Brian Trapp’s Anticipated Books of 2017

Since 2010, Memorious editors and contributors have compiled lists of our most anticipated titles of the new year. Last year’s picks included Emma Cline’s masterful novel The Girls, Han King’s Man Booker-winning drama The Vegetarian, and our new Assistant Poetry Editor Derrick Austin’s Trouble the Water, which Mary Szybist selected for the A. Poulin Jr. Award. For the next several days, our staff and contributors will be posting the books they are most excited about in 2017. We hope you enjoy our picks, and we’d love to hear what you’re excited to read, so let us know in the Comments section what we’ve missed!

Fiction Editor Brian Trapp kicks off this year’s round with his list:

Kevin Wilson, Perfect Little World (Ecco, January)


Wilson’s first novel, The Family Fang, was one of my favorite books in recent years. The novel (about two aging performance artists and their traumatized adult children) hit all the right notes: hilarious set pieces, tonal complexity, and heart-punching pathos. In addition, one of its main characters gets smashed in the face by a rocket-launched potato. In Wilson’s sophomore effort, Perfect Little World, he writes another absurdist family novel, following Isabella Pool, a young new mother looking for answers and resources to raise her child. She soon joins “The Infinite Family Project,” a utopian experiment in which ten children are raised collectively, without knowing who their biological parents are. The community starts off with promise, but soon begins to fracture. Wilson is a razor sharp sentence writer and a careful observer of people. He has the comic chops and the emotional intelligence to transcend even the most absurd premise and ask: What makes and breaks a family?

Elena Passarello, Animals Strike Curious Poses (Sarabande, February)

animals-passarelloPassarello melted my face with her first essay collection Let Me Clear My Throat, a tour-de-force meditation on all things voice, from competing in a “Stella!” screaming contest in New Orleans to the origins and applications of the Wilhelm scream, the reused scream sound you hear during deaths in countless films. In her next collection, modeled after a medieval bestiary, she investigates famous animals named and immortalized by humans, starting with a 39,000-year-old wooly mammoth. Kirkus writes that Passarello “makes connections among disparate elements and wields keen perceptions on the creatures she encounters. There are some real dazzlers. Passarello manages to chronicle humanity’s cavalier exploitation of, and cruelty to, animals without getting preachy in the process—no mean feat.” Passarello is talented enough to bring her voice to bear on any subject, animal, vegetable or mineral.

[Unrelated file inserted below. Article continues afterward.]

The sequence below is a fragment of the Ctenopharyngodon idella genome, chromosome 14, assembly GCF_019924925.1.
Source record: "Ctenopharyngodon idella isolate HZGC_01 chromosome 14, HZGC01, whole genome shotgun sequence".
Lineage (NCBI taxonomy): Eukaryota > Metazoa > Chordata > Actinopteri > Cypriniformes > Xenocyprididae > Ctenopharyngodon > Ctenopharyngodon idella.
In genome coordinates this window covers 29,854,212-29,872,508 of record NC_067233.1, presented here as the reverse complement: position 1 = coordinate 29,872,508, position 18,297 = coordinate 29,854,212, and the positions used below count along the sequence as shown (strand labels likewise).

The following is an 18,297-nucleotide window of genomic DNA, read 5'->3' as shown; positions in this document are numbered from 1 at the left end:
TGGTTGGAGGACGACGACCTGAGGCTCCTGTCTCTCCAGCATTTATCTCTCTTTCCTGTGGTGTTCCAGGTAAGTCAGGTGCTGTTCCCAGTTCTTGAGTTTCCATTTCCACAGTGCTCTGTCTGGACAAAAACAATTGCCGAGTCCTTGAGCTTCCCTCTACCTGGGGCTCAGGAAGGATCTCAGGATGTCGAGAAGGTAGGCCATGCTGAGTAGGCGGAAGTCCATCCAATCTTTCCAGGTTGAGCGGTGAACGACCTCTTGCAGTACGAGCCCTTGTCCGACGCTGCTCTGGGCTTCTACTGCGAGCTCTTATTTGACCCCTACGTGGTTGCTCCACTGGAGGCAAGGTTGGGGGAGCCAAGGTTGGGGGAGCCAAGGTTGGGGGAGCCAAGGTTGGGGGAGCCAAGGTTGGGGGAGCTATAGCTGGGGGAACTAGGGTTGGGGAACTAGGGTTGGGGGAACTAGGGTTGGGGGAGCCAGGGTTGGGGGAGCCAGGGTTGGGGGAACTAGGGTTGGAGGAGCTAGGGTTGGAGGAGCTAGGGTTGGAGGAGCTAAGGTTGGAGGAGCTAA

Woody Skinner, A Thousand Distant Radios (Atelier26, late 2017)

Skinner’s work is reminiscent of other great voice-driven comic writers of the American South: Barry Hannah, Donald Barthelme, Padgett Powell. Like these writers, Skinner, winner of Mid-American Review’s Sherwood Anderson Fiction Prize, is funny, sure, but also capable of affecting pathos within the strangest of premises. In the title story, a man goes about burning his grandfather’s body by pouring gasoline into his mouth: “I bent over his body, pressed my ear onto his bloated belly, and listened to the gasoline slurp and fizz inside of him. It sounded like the static of a thousand distant radios, like stories and sounds refusing to take shape.” What follows is a meditation on death and the unbearable weight of American history. If his title story is any indication, the stories that do take shape in this collection will be wildly inventive and darkly comic, but always moving.

SJ Sindu, Marriage of a Thousand Lies (Soho Press, June)

sindu_cover_final_smallIn SJ Sindu’s debut novel, we meet Lakshmi, called Lucky, an unemployed programmer, and her husband, Krishna, an editor for a greeting card company. Both are secretly gay—their marriage a front for their conservative Sri Lankan-American families. Sindu, a 2013 Lambda Literary Fellow, writes deeply sensuous and evocative prose, telling an unconventional immigrant story of queer love and loss. You can read an excerpt here. Soho Press had this to say about the novel: “It doesn’t always get better. To live openly means that Lucky would lose most of the community she was born into—a community she loves, an irreplaceable home. As Lucky, an outsider no matter what choices she makes, is pushed to the breaking point, Marriage of a Thousand Lies offers a moving exploration of friendship, family, and love, shot through with humor and loss.”

Other Intriguing Titles:

The Dark and Other Love Stories, Debbie Willis (Norton, February)

Rabbit Cake, Annie Hartnett (Tin House Books, March)

The Night Ocean, Paul La Farge (Penguin, March)

Love Is No Small Thing, Meghan Kenny (LSU Press, March)

A Horse Walks into a Bar, David Grossman (Penguin, February)

Sirens, Joshua Mohr (Two Dollar Radio, January)

Brian Trapp is the fiction editor of Memorious. His short stories and essays have appeared in or are forthcoming in the Sun, the Gettysburg ReviewNarrativeNinth Letter, MELUS, and Black Warrior Review, among other places. An essay of his was named Notable in Best American Essays 2013. He currently teaches creative writing at the University of Oregon.

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